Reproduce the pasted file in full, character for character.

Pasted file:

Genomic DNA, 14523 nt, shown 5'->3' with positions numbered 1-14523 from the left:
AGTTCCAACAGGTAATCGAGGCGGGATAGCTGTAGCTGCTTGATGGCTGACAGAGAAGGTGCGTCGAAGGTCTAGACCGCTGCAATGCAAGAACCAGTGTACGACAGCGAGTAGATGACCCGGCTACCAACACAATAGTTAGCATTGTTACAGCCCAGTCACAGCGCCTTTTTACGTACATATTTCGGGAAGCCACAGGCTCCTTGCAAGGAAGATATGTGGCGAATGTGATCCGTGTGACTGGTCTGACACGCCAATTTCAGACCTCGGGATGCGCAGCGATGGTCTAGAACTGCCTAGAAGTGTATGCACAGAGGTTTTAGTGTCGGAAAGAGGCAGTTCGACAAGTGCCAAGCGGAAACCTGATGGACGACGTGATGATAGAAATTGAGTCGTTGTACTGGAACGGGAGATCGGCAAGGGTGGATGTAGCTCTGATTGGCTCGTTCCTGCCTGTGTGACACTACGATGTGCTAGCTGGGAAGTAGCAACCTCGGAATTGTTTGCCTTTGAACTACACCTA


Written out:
Genomic DNA, 14523 nt, shown 5'->3' with positions numbered 1-14523 from the left:
AGTTCCAACAGGTAATCGAGGCGGGATAGCTGTAGCTGCTTGATGGCTGACAGAGAAGGTGCGTCGAAGGTCTAGACCGCTGCAATGCAAGAACCAGTGTACGACAGCGAGTAGATGACCCGGCTACCAACACAATAGTTAGCATTGTTACAGCCCAGTCACAGCGCCTTTTTACGTACATATTTCGGGAAGCCACAGGCTCCTTGCAAGGAAGATATGTGGCGAATGTGATCCGTGTGACTGGTCTGACACGCCAATTTCAGACCTCGGGATGCGCAGCGATGGTCTAGAACTGCCTAGAAGTGTATGCACAGAGGTTTTAGTGTCGGAAAGAGGCAGTTCGACAAGTGCCAAGCGGAAACCTGATGGACGACGTGATGATAGAAATTGAGTCGTTGTACTGGAACGGGAGATCGGCAAGGGTGGATGTAGCTCTGATTGGCTCGTTCCTGCCTGTGTGACACTACGATGTGCTAGCTGGGAAGTAGCAACCTCGGAATTGTTTGCCTTTGAACTACACCTA